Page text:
“Manufacturing is the foundation of cell therapy and the significant enhancements we have achieved with OPC1 marks the second time we have successfully transformed a research-grade production process into one capable of supporting a successful commercial product. Our objective is to be the premier allogeneic cell therapy company and our dedication to manufacturing excellence allows us not only to reduce or eliminate certain regulatory and commercial hurdles, but also establish strong competitive barriers in our field.”

Lineage are now hoping to go back to the Food and Drug Administration (FDA) in the near future and get permission to run another clinical trial.

Here are stories of the impact the first generation of this approach have already had on people.

You can’t take it if you don’t make it

Biomedical specialist Mamadou Dialio at work in the Cedars-Sinai Biomanufacturing Center. Photo by Cedars-Sinai.

Following the race to develop a vaccine for COVID-19 has been a crash course in learning how complicated creating a new therapy is. It’s not just the science involved, but the logistics. Coming up with a vaccine that is both safe and effective is difficult enough, but then how do you make enough doses of it to treat hundreds of millions of people around the world?

That’s a familiar problem for stem cell researchers. As they develop their products they are often able to make enough cells in their own labs. But as they move into clinical trials where they are testing those cells in more and more people, they need to find a new way to make more cells. And, of course, they need to plan ahead, hoping the therapy is approved by the Food and Drug Administration, so they will need to be able to manufacture enough doses to meet the increased demand.

We saw proof of that planning ahead this week with the news that Cedars-Sinai Medical Center in Los Angeles has opened up a new Biomanufacturing Center.

Dr. Clive Svendsen, executive director of the Cedars-Sinai Board of Governors Regenerative Medicine Institute, said in a news release, the Center will manufacture the next generation of drugs and regenerative medicine therapies.

“The Cedars-Sinai Biomanufacturing Center leverages our world-class stem-cell expertise, which already serves scores of clients, to provide a much-needed biomanufacturing facility in Southern California. It is revolutionary by virtue of elevating regenerative medicine and its therapeutic possibilities to an entirely new level-repairing the human body.”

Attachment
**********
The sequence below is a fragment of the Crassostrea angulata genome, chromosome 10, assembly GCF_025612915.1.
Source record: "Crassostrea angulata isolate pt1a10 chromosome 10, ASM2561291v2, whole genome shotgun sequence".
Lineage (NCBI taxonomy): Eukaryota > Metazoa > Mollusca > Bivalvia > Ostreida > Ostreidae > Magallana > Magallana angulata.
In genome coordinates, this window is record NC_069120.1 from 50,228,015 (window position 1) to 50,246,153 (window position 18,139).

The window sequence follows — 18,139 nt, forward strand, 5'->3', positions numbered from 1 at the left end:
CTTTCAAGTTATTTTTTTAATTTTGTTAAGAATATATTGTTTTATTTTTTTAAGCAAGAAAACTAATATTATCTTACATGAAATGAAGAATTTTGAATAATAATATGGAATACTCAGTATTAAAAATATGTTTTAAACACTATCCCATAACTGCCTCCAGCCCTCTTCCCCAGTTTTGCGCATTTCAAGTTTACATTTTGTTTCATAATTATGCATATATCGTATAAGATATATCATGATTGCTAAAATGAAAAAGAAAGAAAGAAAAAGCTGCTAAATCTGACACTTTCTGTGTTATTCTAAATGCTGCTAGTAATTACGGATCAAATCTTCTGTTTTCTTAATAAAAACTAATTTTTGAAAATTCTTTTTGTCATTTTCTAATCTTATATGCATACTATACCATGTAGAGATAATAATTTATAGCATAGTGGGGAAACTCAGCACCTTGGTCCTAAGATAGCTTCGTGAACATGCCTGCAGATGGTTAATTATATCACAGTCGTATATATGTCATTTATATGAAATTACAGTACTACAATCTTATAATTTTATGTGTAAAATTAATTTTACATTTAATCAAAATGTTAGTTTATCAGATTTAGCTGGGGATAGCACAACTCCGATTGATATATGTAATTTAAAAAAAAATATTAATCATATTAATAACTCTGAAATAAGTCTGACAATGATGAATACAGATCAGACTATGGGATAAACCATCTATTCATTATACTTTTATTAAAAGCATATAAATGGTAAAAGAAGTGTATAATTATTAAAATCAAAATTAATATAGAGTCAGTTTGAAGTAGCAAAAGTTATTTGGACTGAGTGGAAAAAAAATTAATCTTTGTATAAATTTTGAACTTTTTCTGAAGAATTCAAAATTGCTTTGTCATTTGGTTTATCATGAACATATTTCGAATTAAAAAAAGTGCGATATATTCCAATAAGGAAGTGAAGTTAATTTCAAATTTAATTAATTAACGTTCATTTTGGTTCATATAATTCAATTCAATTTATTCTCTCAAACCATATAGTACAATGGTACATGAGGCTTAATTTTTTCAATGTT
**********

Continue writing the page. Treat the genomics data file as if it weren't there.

This is no ordinary manufacturing plant. The Center features nine “clean rooms” that are kept free from dust and other contaminants. Everyone working there has to wear protective suits and masks to ensure they don’t bring anything into the clean rooms.

The Center will specialize in manufacturing induced pluripotent stem cells, or iPSCs. Dhruv Sareen, PhD, executive director of the Biolmanufacturing Center, says iPSCs are cells that can be turned into any other kind of cell in the body.

“IPSCs are powerful tools for understanding human disease and developing therapies. These cells enable us to truly practice precision medicine by developing drug treatments tailored to the individual patient or groups of patients with similar genetic profiles.”

The Biomanufacturing Center is designed to address a critical bottleneck in bringing cell- and gene-based therapies to the clinic. After all, developing a therapy is great, but it’s only half the job. Making enough of it to help the people who need it is the other half.

CIRM is funding Dr. Svendsen’s work in developing therapies for ALS and other diseases and disorders.  

Exploring tough questions, looking for answers

COVID-19 and social and racial injustice are two of the biggest challenges facing the US right now. This Thursday, October 8th, we are holding a conversation that explores finding answers to both.

The CIRM Alpha Stem Cell Clinic Network Symposium is going to feature presentations about advances in stem cell and regenerative research, highlighting treatments that are already in the clinic and being offered to patients.

But we’re also going to dive a little deeper into the work we support, and use it to discuss two of the most pressing issues of the day.